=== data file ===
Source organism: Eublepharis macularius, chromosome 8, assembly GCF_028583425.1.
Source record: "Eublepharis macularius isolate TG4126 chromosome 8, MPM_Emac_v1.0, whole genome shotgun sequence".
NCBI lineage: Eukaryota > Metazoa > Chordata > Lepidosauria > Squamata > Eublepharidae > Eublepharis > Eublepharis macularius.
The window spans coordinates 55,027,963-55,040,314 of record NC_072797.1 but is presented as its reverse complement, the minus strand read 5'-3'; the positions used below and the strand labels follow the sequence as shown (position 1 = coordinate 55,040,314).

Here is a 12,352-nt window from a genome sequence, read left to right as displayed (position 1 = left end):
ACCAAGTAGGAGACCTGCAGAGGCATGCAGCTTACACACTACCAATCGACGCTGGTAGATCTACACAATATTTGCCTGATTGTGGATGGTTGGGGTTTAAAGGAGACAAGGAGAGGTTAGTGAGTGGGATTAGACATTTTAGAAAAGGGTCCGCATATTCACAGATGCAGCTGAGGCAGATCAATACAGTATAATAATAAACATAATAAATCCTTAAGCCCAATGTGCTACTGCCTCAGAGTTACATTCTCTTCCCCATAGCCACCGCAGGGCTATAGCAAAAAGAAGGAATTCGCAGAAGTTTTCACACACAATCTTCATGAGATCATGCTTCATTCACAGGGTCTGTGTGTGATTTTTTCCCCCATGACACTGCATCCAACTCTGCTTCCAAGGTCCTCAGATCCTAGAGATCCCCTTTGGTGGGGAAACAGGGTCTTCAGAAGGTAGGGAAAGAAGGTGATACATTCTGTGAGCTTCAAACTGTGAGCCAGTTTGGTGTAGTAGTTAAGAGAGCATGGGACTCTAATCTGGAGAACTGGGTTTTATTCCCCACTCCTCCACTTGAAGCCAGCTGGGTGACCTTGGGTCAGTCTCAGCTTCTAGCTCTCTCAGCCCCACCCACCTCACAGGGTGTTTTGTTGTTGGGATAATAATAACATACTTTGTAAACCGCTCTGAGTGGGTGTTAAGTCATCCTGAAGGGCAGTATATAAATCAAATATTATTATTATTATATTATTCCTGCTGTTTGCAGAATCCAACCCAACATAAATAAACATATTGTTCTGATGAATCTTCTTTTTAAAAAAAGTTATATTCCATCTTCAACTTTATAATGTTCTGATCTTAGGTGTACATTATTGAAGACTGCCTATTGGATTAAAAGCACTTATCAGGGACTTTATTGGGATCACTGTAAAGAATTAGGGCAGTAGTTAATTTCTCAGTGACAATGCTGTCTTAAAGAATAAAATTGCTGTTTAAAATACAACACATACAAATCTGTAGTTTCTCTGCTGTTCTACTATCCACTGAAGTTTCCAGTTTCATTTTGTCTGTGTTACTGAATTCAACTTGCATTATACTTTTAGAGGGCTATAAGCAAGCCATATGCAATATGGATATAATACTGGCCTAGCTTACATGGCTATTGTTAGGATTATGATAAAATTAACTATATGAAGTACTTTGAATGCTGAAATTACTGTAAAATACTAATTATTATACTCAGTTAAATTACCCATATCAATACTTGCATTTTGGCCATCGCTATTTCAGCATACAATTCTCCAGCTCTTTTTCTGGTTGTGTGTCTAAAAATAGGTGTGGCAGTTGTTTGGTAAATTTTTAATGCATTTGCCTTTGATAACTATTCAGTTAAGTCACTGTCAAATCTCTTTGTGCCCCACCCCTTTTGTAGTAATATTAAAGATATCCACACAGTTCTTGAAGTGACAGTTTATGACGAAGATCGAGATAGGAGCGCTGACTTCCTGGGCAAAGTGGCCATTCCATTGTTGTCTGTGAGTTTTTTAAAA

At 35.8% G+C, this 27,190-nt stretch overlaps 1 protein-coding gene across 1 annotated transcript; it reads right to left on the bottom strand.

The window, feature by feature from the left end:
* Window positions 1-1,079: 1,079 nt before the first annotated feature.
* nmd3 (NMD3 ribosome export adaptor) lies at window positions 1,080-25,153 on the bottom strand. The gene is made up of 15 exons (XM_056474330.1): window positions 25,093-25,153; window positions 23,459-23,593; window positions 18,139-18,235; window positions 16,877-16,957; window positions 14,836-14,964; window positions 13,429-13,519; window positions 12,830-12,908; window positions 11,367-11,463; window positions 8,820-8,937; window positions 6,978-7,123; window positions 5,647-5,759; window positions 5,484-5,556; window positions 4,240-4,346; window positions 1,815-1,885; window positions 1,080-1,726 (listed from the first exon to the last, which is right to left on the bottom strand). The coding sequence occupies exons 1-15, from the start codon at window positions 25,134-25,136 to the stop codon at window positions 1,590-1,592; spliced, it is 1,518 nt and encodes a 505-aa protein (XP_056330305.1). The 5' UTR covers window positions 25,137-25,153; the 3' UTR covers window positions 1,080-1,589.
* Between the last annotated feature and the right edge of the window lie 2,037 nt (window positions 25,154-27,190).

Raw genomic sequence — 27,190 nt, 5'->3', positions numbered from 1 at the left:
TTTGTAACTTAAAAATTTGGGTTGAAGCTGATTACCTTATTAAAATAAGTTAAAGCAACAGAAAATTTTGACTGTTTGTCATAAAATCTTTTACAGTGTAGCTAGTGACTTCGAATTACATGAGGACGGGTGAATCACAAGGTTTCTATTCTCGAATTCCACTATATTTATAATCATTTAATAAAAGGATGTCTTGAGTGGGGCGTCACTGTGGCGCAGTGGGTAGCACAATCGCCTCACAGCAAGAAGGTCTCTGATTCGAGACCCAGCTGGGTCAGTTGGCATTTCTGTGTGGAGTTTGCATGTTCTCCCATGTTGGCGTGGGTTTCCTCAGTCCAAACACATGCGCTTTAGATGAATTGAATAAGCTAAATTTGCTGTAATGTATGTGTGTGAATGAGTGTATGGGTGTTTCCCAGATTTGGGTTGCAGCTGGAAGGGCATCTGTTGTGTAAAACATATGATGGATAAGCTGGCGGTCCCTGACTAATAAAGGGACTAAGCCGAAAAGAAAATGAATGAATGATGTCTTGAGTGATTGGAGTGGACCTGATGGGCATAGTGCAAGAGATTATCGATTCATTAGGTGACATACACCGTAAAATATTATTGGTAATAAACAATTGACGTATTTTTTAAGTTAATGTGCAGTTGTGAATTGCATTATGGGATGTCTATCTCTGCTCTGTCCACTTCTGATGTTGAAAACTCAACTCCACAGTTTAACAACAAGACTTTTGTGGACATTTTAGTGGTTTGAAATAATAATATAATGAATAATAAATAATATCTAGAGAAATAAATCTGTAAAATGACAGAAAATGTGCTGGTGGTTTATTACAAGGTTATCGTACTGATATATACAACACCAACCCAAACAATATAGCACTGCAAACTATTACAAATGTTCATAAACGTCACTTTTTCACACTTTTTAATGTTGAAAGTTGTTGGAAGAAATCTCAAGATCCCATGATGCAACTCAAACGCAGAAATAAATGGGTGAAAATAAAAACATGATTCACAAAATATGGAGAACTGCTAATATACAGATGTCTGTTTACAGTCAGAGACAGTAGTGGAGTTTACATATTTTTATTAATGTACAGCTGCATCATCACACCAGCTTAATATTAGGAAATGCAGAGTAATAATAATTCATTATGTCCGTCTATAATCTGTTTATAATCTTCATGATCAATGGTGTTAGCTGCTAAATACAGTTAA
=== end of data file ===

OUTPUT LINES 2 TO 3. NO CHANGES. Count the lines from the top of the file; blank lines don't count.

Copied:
Source record: "Eublepharis macularius isolate TG4126 chromosome 8, MPM_Emac_v1.0, whole genome shotgun sequence".
NCBI lineage: Eukaryota > Metazoa > Chordata > Lepidosauria > Squamata > Eublepharidae > Eublepharis > Eublepharis macularius.